Some employees just aren’t that into you.
In fact, according to Gallup News polls, employee engagement has been flat since 2000, and only 32 percent of U.S. workers were considered engaged in their jobs in 2015. So how do you create an environment where people want to come to work and actively help you achieve your vision?
As your company grows, this can be a challenge. In less than five years, our CPA firm of 18 employees grew by more than 120 percent and is now a midsized team of more than 45. Although the growth is positive, change has a palpable effect on the company culture and the relationships among staff. As a result, we’ve focused a number of efforts on reaping the upside of all this change and moving the organization quickly through it. Although we’ve maintained an 82 percent retention rate among employees over the last five years, keeping the staff engaged is an ongoing process.
Here are three ways we’ve invested in our company culture:
Strengths vs. Weaknesses
Most of us have spent a lifetime getting feedback on our weaknesses: red ink on school papers, coaches hollering when a play went horribly wrong, and those “in the future, you should focus on improving…” comments in annual reviews in the professional world. In 2015, we incorporated a strengths-based approach into our culture and it has empowered people, improved engagement, and increased productivity.
Our firm also sponsors strengths-based 1:1 coaching, which gives our teammates an opportunity to recognize and act on areas where they can excel. The process has brought staff closer, recognizing each other’s skill sets and talents. One employee who likes to collect and archive information has paired his skills with a firm-sponsored food blog to discuss issues that affect the restaurant industry, one of our key sectors. He’s doing something he enjoys while helping the firm with team building and promotion. There’s a reason why so many successful organizations are incorporating strengths into their culture. It’s changed how some staff work. For others, it’s changed how they view work. For many, it’s changed how they view themselves.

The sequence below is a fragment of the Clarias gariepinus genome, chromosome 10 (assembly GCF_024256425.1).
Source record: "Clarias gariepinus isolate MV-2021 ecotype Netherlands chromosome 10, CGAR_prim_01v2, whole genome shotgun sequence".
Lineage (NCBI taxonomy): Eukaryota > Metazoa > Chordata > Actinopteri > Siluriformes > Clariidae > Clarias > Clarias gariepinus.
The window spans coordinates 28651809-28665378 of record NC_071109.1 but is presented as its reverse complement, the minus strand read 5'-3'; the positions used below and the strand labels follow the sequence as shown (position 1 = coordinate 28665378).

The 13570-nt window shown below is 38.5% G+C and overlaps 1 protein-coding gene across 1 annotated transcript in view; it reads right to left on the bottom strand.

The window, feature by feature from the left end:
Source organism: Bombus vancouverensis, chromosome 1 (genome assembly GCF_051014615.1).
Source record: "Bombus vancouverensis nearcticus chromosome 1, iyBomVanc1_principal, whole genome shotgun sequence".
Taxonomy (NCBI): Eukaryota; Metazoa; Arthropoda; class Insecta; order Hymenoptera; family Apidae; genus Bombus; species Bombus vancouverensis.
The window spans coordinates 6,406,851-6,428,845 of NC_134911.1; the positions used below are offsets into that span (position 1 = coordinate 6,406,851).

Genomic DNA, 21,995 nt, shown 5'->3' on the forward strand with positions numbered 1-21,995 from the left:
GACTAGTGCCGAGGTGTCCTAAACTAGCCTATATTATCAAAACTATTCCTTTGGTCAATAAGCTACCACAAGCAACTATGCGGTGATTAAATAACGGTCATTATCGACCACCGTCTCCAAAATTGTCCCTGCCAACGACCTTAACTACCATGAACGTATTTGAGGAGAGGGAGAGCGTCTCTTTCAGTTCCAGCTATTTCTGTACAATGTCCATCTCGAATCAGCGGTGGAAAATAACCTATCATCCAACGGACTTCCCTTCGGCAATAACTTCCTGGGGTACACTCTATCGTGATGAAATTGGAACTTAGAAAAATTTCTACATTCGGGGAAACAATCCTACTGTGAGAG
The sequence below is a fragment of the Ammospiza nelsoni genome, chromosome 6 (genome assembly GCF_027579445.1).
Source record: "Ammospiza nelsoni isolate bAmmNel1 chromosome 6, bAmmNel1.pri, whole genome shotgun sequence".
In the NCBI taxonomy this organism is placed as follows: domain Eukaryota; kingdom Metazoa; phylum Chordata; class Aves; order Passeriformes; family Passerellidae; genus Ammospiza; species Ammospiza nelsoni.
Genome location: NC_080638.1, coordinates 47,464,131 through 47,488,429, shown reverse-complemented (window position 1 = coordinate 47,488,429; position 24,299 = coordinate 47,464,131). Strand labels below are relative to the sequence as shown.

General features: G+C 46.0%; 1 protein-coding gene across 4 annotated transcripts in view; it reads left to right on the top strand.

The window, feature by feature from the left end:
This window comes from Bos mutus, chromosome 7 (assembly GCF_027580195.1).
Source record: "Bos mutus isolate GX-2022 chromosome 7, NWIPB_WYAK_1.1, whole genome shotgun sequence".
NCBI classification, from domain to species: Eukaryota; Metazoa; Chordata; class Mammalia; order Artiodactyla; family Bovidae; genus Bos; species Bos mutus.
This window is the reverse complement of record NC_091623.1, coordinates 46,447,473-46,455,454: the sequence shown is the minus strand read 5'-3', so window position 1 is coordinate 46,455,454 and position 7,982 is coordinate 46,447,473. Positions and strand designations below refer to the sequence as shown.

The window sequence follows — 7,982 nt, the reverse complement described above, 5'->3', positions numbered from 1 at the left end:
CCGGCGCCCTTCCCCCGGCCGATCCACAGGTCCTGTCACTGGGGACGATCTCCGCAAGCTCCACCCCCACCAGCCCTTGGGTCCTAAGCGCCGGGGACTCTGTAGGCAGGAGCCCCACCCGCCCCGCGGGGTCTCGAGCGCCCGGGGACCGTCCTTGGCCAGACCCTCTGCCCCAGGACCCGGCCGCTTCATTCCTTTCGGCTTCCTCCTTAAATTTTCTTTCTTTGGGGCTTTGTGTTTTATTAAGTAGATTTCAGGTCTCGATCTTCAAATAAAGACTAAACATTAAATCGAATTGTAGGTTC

Our employees have thrown knives (not necessarily at each other), jumped off high platforms, and even raced in life-size hamster balls. It’s an example of our recent team-building investment where we shut down the office for a day and focused on building personal connections. Whether it’s a stunt ranch, zip-lining through the Texas Hill Country, or going on a downtown scavenger hunt, getting to know colleagues outside of the work setting is a great opportunity to strengthen relationships which pay off back in the office.
Another way we encourage collaboration is ensuring everyone has a team focused on their growth needs at each stage of their career, regardless of their role in the firm. From the moment an employee accepts our offer, a “buddy” is assigned to ensure their social integration—making sure they have someone to sit with at Crock Pot lunch, be the font of knowledge for all the “new person” questions, and explain all the things not found in the employee manual. Our Performance Stewards do just that—responsibly and carefully managing the performance of our teammates through coaching, feedback, encouragement and training opportunities. And our Champions, selected by the teammates themselves, help our folks take a long-term view of their careers and their life goals, and marry them up with organizational connection points. Perhaps most notably, this non-billable investment is valued by the firm and treated as a “must do” even during busy season.
Every so often our firm’s partners randomly choose a name (out of an overly decorated bucket), and make a staffer’s dream come true. Seriously.
Marcus wanted to take professional cooking classes at Sur La Table, so we bought him some chef knives and sent him on his way. Amy wanted to see the Broadway play Hamilton in New York City, so the firm paid for her airfare, theater tickets and hotel for her trip to the Big Apple. Several other employees had skydiving on their bucket list, so they jumped out of an airplane and checked that off.
Our random drawing is just another way we show our staff that we appreciate them and want to be as engaged in their lives as they are with our company. These personal investments in their non-work dreams also encourage them to recharge their batteries and enjoy life.
One of my favorite things is watching a recruiting candidate ask, “What’s it like to work here?” Down to the last employee, their faces light up, as they describe why they choose to come here every day versus someplace else. And for each person, the story—the “why”—is different. But the outcome is the same and very simple: We have built an engaged workforce that steps up and produces great things for our clients.